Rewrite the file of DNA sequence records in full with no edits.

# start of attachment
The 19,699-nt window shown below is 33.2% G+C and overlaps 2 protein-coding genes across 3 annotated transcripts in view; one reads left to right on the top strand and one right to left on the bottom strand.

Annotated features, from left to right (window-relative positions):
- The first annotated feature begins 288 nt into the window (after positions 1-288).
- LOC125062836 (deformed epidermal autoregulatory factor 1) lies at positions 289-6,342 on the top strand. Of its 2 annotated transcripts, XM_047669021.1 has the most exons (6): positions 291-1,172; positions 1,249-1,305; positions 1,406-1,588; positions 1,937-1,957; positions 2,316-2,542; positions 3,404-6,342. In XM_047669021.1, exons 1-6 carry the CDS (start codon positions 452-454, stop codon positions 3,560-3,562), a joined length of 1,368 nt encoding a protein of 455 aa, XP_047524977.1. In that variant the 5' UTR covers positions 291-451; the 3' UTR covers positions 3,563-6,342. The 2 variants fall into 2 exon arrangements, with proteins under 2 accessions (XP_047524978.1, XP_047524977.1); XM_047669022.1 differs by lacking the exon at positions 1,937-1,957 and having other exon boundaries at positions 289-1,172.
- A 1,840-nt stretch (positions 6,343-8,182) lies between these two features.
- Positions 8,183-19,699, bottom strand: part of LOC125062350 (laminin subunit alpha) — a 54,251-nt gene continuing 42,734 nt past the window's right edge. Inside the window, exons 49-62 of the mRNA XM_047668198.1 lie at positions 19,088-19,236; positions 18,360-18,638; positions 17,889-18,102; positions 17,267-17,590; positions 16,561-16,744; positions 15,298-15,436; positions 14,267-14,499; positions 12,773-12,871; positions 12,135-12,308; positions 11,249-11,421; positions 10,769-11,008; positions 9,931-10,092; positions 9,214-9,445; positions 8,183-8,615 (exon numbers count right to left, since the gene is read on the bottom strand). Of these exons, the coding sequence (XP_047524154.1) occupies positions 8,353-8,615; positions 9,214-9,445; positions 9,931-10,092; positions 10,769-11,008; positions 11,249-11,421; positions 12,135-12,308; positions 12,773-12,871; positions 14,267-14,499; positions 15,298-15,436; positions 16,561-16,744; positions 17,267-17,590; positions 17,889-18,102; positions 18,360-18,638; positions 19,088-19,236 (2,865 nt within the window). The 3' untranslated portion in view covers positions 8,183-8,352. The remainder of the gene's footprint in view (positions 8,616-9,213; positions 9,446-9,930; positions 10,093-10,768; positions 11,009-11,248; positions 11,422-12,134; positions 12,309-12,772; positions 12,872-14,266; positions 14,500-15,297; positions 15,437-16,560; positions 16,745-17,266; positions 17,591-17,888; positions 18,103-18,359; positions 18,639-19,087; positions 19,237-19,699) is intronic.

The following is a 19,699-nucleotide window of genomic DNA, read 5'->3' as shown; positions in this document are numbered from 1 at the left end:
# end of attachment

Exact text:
The 19,699-nt window shown below is 33.2% G+C and overlaps 2 protein-coding genes across 3 annotated transcripts in view; one reads left to right on the top strand and one right to left on the bottom strand.

Annotated features, from left to right (window-relative positions):
- The first annotated feature begins 288 nt into the window (after positions 1-288).
- LOC125062836 (deformed epidermal autoregulatory factor 1) lies at positions 289-6,342 on the top strand. Of its 2 annotated transcripts, XM_047669021.1 has the most exons (6): positions 291-1,172; positions 1,249-1,305; positions 1,406-1,588; positions 1,937-1,957; positions 2,316-2,542; positions 3,404-6,342. In XM_047669021.1, exons 1-6 carry the CDS (start codon positions 452-454, stop codon positions 3,560-3,562), a joined length of 1,368 nt encoding a protein of 455 aa, XP_047524977.1. In that variant the 5' UTR covers positions 291-451; the 3' UTR covers positions 3,563-6,342. The 2 variants fall into 2 exon arrangements, with proteins under 2 accessions (XP_047524978.1, XP_047524977.1); XM_047669022.1 differs by lacking the exon at positions 1,937-1,957 and having other exon boundaries at positions 289-1,172.
- A 1,840-nt stretch (positions 6,343-8,182) lies between these two features.
- Positions 8,183-19,699, bottom strand: part of LOC125062350 (laminin subunit alpha) — a 54,251-nt gene continuing 42,734 nt past the window's right edge. Inside the window, exons 49-62 of the mRNA XM_047668198.1 lie at positions 19,088-19,236; positions 18,360-18,638; positions 17,889-18,102; positions 17,267-17,590; positions 16,561-16,744; positions 15,298-15,436; positions 14,267-14,499; positions 12,773-12,871; positions 12,135-12,308; positions 11,249-11,421; positions 10,769-11,008; positions 9,931-10,092; positions 9,214-9,445; positions 8,183-8,615 (exon numbers count right to left, since the gene is read on the bottom strand). Of these exons, the coding sequence (XP_047524154.1) occupies positions 8,353-8,615; positions 9,214-9,445; positions 9,931-10,092; positions 10,769-11,008; positions 11,249-11,421; positions 12,135-12,308; positions 12,773-12,871; positions 14,267-14,499; positions 15,298-15,436; positions 16,561-16,744; positions 17,267-17,590; positions 17,889-18,102; positions 18,360-18,638; positions 19,088-19,236 (2,865 nt within the window). The 3' untranslated portion in view covers positions 8,183-8,352. The remainder of the gene's footprint in view (positions 8,616-9,213; positions 9,446-9,930; positions 10,093-10,768; positions 11,009-11,248; positions 11,422-12,134; positions 12,309-12,772; positions 12,872-14,266; positions 14,500-15,297; positions 15,437-16,560; positions 16,745-17,266; positions 17,591-17,888; positions 18,103-18,359; positions 18,639-19,087; positions 19,237-19,699) is intronic.

The following is a 19,699-nucleotide window of genomic DNA, read 5'->3' as shown; positions in this document are numbered from 1 at the left end: